A study on the association of body mass index and anthropometry, blood, seminal, and hormonal profile of infertile and fertile males: baseline data


  • Vaishnavi Mamparampil Sasidharan Pillai Department of Zoology, Government Arts College, Nandanam, Chennai, Tamil Nadu, India
  • Palani Kembeeram Department of Andrology, Kanmani Fertility Centre Pvt Ltd, T. Nagar, Chennai, Tamil Nadu, India
  • Muthiah Sinaiah Surulimuthu Department of Andrology, Kanmani Fertility Centre Pvt Ltd, T. Nagar, Chennai, Tamil Nadu, India
  • Jothi Narendiran Department of Zoology, Government Arts College, Nandanam, Chennai, Tamil Nadu, India




Obesity, BMI, Male fertility, Semen, Sperm, Hormones, Diabetes


Background: Globally, people are drastically changing lifestyle behaviors include, unhealthy eating habit, physically inactive and poor sleep quality leads to accumulation of fat in the body including abdomen leads to obesity and it is one of the major risk factors for non-communicable diseases (NCDs) including male infertility.

Methods: This randomized control trail conducted in 80 male participants, were divided into four groups include non-obese infertile, obese infertile, non-obese fertile and obese fertile based on the body mass index (BMI) and semen parameters. The anthropometry, blood, seminal and hormonal and lifestyle parameters was analyzed. Association of BMI with the study parameter was analyzed by Pearson’s correlation.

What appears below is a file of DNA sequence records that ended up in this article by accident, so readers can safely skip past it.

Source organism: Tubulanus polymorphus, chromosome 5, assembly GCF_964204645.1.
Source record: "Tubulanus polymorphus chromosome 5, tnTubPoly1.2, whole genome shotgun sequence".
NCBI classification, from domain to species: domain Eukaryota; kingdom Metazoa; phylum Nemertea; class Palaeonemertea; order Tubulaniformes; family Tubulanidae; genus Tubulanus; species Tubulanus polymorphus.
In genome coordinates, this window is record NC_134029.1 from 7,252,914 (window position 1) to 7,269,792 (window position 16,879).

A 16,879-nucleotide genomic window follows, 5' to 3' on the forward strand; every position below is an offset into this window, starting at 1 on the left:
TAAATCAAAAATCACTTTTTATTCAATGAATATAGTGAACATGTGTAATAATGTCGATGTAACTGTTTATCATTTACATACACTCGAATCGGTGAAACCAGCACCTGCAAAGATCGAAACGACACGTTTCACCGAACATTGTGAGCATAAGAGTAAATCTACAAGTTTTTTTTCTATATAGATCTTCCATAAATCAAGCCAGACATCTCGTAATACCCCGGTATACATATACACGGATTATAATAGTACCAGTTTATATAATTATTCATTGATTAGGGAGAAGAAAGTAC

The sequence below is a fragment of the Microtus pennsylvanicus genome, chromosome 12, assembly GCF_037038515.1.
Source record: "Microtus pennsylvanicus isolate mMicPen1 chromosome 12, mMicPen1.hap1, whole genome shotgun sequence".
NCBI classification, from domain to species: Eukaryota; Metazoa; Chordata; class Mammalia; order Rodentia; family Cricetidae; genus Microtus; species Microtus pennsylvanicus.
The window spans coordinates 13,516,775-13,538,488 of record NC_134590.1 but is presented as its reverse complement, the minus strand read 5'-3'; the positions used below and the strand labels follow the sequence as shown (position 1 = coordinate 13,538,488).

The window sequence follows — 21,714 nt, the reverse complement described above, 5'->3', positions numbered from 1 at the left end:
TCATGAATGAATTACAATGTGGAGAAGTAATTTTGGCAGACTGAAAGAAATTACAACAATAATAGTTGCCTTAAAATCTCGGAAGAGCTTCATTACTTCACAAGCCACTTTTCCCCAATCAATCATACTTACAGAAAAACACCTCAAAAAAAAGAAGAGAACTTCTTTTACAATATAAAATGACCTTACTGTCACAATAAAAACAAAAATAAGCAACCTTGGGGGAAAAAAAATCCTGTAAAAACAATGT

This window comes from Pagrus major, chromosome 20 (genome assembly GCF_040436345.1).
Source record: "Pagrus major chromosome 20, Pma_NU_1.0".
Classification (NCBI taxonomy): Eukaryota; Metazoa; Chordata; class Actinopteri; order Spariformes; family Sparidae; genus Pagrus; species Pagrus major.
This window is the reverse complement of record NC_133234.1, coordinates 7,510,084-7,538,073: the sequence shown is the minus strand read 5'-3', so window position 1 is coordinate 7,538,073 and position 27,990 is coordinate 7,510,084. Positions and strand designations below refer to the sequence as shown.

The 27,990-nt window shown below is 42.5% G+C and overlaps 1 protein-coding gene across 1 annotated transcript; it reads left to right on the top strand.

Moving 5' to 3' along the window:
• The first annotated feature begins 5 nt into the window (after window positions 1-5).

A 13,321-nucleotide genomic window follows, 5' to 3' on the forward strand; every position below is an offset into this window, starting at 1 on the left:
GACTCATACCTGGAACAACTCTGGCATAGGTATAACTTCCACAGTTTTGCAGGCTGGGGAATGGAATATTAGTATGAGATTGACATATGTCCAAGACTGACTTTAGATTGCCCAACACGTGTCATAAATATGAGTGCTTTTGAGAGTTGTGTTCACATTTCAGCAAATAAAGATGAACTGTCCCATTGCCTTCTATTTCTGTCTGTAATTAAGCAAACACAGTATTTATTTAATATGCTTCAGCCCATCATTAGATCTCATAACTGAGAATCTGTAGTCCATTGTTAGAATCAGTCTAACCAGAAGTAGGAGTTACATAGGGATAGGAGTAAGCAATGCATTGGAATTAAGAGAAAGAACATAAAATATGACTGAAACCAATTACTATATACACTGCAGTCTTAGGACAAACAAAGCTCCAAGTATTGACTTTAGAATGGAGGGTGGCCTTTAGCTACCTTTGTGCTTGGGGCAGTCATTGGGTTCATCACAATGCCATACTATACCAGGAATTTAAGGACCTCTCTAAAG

Results: Correlation analysis between BMI and anthropometry parameters include age (r=0.14), body weight (r=0.85), waist circumference (r=0.81), systolic blood pressure (BP) (r=0.14) and diastolic BP (r=0.16) shows positive association. Similarly, blood parameters include fasting blood sugar (FBS) (r=0.44), postprandial blood sugar (PPBS) (r=0.33), glycated haemoglobin (HbA1c) (r=0.45), cholesterol (r=0.28), triglycerides (r=0.32) show positive correlation and in contrast high density lipoprotein (HDL) (r=-0.02) shows negative association. Pearson correlation analysis shows that BMI with seminal parameters include volume (r=-0.25), count (r=-0.34), motility (r=-0.38) shows negative correlation. Similarly, hormonal parameters include follicle stimulating hormone (FSH) (r=-0.07), luteinizing hormone (LH) (r=-0.20), testosterone (r=-0.33) and vitamin D (r=-0.16) shows negative correlation. It was observed that unhealthy lifestyle and stress can also mainly cause for higher BMI leads to poor semen quality and hormonal imbalance.

Conclusions: The results of present study concluded that BMI is one major risk factor that directly influence the anthropometry, blood, seminal and hormonal parameters. Thus, BMI can be used as the potential marker to assess the tested variables in the study.


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